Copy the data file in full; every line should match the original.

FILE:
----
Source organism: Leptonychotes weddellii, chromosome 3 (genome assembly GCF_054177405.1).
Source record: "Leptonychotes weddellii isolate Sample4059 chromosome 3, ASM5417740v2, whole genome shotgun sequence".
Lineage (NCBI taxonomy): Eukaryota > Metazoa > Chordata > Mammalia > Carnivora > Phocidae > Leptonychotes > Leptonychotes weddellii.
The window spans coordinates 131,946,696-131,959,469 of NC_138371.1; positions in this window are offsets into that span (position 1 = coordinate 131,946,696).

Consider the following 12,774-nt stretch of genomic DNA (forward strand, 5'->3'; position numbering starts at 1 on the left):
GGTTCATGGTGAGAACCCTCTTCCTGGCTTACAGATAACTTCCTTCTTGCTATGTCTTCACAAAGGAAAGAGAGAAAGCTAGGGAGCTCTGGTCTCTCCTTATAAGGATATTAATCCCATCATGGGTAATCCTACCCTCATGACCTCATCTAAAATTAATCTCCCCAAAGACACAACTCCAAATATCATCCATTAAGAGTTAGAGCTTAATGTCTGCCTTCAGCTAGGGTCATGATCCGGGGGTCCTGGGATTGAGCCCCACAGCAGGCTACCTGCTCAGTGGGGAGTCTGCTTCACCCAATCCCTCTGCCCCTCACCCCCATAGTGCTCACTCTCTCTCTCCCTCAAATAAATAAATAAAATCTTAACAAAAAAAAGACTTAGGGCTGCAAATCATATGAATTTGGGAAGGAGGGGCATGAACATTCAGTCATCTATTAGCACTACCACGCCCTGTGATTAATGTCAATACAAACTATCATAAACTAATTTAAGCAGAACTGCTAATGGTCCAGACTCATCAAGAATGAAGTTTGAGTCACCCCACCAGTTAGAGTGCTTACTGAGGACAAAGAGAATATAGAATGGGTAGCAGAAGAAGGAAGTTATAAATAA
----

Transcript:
Source organism: Leptonychotes weddellii, chromosome 3 (genome assembly GCF_054177405.1).
Source record: "Leptonychotes weddellii isolate Sample4059 chromosome 3, ASM5417740v2, whole genome shotgun sequence".
Lineage (NCBI taxonomy): Eukaryota > Metazoa > Chordata > Mammalia > Carnivora > Phocidae > Leptonychotes > Leptonychotes weddellii.
The window spans coordinates 131,946,696-131,959,469 of NC_138371.1; positions in this window are offsets into that span (position 1 = coordinate 131,946,696).

Consider the following 12,774-nt stretch of genomic DNA (forward strand, 5'->3'; position numbering starts at 1 on the left):
GGTTCATGGTGAGAACCCTCTTCCTGGCTTACAGATAACTTCCTTCTTGCTATGTCTTCACAAAGGAAAGAGAGAAAGCTAGGGAGCTCTGGTCTCTCCTTATAAGGATATTAATCCCATCATGGGTAATCCTACCCTCATGACCTCATCTAAAATTAATCTCCCCAAAGACACAACTCCAAATATCATCCATTAAGAGTTAGAGCTTAATGTCTGCCTTCAGCTAGGGTCATGATCCGGGGGTCCTGGGATTGAGCCCCACAGCAGGCTACCTGCTCAGTGGGGAGTCTGCTTCACCCAATCCCTCTGCCCCTCACCCCCATAGTGCTCACTCTCTCTCTCCCTCAAATAAATAAATAAAATCTTAACAAAAAAAAGACTTAGGGCTGCAAATCATATGAATTTGGGAAGGAGGGGCATGAACATTCAGTCATCTATTAGCACTACCACGCCCTGTGATTAATGTCAATACAAACTATCATAAACTAATTTAAGCAGAACTGCTAATGGTCCAGACTCATCAAGAATGAAGTTTGAGTCACCCCACCAGTTAGAGTGCTTACTGAGGACAAAGAGAATATAGAATGGGTAGCAGAAGAAGGAAGTTATAAATAA